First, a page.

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COMPLEXNMD Report Summary

Project ID: 281331
Funded under: FP7-IDEAS-ERC
Country: Germany

Final Report Summary - COMPLEXNMD (NMD Complexes: Eukaryotic mRNA Quality Control)

Nonsense-mediated mRNA decay (NMD) is an essential surveillance mechanism in the eukaryotic cell, eliminating faulty messenger RNA (mRNA) with a premature stop codon (PTC). Moreover, NMD is involved in regulation of gene expression of about 5-20% of normal mRNA transcripts. NMD is a highly complex process and different tissue- and transcript-specific NMD pathways were proposed. A wide range of genetic diseases have their origin in the mechanisms of NMD. Discrimination of a PTC from a correct termination codon is the key step in NMD. This key step is known to depend on active translation, but the molecular mechanisms and dynamics of this process remain poorly understood.
We established a human cell-free translation system from purified factors which provides a defined system to study human translation termination and the impact of NMD factors. We investigated the specific interactions of PABPC1 and the eukaryotic release factors in the context of a terminating ribosome at a normal stop codon and showed a specific stimulation of stop codon recognition. Moreover, we studied the impact of the conserved NMD factors (UPF proteins) on termination. Unexpectedly, we found that the key NMD factor UPF1 does not interact with eukaryotic release factors as previously reported. It also does not interfere with translation termination directly or bind next to the ribosome close to the active site. This contradicted current NMD models and required substantial further investigations and control experiments in order to show that our purified UPF1 protein is active and that our findings are independent from the phosphorylation state of UPF1.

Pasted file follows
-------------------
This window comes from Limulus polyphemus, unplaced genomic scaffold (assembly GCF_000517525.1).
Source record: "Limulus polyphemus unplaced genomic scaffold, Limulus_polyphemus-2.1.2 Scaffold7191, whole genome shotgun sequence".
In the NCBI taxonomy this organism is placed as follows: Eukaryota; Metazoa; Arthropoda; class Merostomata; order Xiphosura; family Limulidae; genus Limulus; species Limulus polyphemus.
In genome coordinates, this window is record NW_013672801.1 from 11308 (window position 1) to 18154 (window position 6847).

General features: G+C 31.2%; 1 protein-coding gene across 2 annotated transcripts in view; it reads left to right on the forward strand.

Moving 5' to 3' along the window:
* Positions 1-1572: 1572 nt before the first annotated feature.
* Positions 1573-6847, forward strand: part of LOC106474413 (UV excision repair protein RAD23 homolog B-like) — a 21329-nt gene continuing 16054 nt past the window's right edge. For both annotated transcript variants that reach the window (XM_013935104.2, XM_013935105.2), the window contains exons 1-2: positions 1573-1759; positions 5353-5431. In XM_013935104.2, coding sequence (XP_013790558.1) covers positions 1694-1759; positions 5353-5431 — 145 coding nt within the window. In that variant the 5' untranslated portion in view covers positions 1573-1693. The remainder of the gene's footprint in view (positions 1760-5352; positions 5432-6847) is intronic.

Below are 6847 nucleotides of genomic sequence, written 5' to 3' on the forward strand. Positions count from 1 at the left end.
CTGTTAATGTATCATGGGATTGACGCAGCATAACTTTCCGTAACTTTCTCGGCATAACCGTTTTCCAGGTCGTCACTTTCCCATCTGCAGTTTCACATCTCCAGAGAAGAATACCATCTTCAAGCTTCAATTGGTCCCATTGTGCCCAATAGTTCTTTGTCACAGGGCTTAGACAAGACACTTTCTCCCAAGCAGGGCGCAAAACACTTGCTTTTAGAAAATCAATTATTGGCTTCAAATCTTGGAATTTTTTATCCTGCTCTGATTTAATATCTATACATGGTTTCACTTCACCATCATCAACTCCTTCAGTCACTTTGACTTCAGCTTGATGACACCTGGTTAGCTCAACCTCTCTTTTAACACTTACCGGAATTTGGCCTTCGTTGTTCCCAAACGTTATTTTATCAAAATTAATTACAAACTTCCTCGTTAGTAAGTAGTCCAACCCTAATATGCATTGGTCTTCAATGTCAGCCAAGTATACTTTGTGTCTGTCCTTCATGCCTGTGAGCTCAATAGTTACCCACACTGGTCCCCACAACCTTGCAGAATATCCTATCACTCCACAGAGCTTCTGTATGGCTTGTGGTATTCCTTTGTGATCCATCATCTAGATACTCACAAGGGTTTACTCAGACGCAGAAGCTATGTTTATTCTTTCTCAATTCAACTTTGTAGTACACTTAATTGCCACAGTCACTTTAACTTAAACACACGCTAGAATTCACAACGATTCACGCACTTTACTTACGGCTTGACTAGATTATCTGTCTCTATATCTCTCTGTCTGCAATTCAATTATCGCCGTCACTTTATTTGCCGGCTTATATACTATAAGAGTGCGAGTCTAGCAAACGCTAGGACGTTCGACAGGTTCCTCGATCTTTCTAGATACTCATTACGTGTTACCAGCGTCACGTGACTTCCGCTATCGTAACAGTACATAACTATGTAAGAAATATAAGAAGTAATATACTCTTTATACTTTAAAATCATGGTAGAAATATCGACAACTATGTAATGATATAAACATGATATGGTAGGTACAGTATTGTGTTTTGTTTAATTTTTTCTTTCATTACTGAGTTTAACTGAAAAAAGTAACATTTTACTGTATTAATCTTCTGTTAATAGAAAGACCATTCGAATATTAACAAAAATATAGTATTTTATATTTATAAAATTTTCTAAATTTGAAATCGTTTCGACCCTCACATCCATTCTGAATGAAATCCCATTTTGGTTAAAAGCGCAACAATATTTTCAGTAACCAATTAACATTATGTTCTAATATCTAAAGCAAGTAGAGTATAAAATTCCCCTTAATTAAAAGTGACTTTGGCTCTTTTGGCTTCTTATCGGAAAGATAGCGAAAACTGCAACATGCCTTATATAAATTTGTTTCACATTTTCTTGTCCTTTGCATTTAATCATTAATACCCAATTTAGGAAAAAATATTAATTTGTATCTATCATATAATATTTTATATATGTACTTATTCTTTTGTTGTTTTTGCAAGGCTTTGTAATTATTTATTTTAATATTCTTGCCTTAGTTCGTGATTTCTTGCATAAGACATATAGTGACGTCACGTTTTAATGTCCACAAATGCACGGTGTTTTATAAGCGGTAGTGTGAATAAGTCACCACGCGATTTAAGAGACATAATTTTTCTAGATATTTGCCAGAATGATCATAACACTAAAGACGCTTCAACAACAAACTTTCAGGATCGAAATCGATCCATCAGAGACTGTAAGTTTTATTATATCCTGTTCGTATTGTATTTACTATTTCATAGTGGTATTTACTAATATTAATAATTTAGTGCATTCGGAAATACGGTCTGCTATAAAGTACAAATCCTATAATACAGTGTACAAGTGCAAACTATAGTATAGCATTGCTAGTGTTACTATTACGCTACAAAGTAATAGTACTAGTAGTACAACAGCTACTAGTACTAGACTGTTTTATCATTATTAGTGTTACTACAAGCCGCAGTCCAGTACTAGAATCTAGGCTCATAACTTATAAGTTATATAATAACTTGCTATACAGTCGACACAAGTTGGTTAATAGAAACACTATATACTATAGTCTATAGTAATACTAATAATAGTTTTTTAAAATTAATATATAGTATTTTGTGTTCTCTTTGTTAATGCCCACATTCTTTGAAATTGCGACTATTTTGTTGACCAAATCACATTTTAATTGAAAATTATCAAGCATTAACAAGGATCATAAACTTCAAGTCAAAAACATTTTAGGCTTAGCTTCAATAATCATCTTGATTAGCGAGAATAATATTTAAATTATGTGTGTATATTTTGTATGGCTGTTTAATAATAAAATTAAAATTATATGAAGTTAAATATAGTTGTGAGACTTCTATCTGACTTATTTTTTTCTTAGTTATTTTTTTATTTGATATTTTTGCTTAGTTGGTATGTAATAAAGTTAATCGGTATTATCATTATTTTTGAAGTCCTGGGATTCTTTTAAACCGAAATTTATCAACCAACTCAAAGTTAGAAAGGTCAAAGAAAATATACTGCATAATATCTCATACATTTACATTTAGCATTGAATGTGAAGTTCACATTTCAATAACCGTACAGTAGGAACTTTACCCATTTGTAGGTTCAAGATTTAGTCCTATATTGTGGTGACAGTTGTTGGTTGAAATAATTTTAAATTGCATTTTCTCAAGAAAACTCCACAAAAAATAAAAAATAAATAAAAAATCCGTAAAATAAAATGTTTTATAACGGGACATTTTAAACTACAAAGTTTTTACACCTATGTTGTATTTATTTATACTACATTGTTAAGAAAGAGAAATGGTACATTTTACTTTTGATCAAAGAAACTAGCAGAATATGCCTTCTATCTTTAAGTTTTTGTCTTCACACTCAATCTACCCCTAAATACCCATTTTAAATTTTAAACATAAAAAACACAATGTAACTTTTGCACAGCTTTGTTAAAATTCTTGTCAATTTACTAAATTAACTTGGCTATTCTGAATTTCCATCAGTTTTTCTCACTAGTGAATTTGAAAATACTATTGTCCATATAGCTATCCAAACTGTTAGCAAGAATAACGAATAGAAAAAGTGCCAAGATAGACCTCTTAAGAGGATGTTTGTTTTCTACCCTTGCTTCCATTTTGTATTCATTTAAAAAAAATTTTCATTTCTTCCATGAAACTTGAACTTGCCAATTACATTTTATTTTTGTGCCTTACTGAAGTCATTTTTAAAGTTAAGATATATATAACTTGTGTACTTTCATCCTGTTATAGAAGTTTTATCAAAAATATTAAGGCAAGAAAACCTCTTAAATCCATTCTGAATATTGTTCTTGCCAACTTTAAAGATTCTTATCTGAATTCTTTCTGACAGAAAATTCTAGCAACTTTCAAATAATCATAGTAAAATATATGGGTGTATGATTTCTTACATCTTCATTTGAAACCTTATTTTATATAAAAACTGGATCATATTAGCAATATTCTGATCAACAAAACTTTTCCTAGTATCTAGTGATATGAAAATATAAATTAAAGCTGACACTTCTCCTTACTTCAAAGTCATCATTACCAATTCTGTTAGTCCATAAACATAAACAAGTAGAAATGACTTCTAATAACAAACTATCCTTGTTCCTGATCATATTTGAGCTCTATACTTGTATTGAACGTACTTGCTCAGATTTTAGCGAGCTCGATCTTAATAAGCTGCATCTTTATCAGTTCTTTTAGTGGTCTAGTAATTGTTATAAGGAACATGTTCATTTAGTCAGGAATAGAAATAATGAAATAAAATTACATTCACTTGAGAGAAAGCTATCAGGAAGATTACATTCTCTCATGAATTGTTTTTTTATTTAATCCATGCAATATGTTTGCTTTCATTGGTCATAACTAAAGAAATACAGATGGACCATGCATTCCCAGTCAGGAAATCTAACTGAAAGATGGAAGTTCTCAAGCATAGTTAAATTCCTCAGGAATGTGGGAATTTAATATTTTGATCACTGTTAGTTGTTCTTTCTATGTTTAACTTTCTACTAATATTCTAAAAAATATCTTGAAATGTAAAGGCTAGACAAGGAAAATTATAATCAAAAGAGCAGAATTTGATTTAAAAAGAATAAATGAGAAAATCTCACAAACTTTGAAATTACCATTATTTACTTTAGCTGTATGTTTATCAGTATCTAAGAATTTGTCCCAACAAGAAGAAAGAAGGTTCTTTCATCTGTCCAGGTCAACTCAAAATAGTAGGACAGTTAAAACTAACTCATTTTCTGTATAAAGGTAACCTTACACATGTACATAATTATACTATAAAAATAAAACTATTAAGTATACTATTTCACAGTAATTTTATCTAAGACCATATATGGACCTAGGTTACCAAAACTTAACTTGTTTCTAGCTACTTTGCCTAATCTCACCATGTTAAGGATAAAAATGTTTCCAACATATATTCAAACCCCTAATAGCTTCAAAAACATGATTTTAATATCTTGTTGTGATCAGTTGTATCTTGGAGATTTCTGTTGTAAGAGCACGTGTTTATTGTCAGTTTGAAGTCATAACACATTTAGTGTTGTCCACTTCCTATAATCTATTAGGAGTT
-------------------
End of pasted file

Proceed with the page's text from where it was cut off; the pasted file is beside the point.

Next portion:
In fact, UPF1 activation to trigger mRNA decay requires phosphorylation by the SMG-1-8-9 kinase complex. By cross linking / mass spectrometry and biochemical assays, we showed that the activity of the kinase SMG-1 is controlled by the regulatory subunits SMG-8 and SMG-9 which interact with an insertion domain that may have the role of a gatekeeper for substrates. We visualized the binding of UPF1 to the SMG-1-8-9 kinase complex by electron cryo-microscopy. Moreover, we identified additional levels of regulation controlling the activity of SMG-1 kinase by the other conserved NMD factors UPF2 and UPF3B.
Using our in vitro reconstituted mammalian translation system, recombinant production of human multiprotein complexes by MultiBac insect cell expression, toe-printing and peptide release assays, we obtained new insights on how UPF1 and SMG-1-8-9 kinase may be recruited to the PTC-bound ribosome. We visualized important ribosomal complexes by electron cryo-microscopy providing important mechanistic insights.
Taken together, our experiments suggest a mechanistic model of recognition of a PTC and activation of mRNA decay by the NMD machinery which builds on and modifies current NMD models providing an improved understanding at a molecular level of this paramount step in human translational control. This is a vital prerequisite for the development of new therapies and intervention strategies for treating NMD-related diseases.

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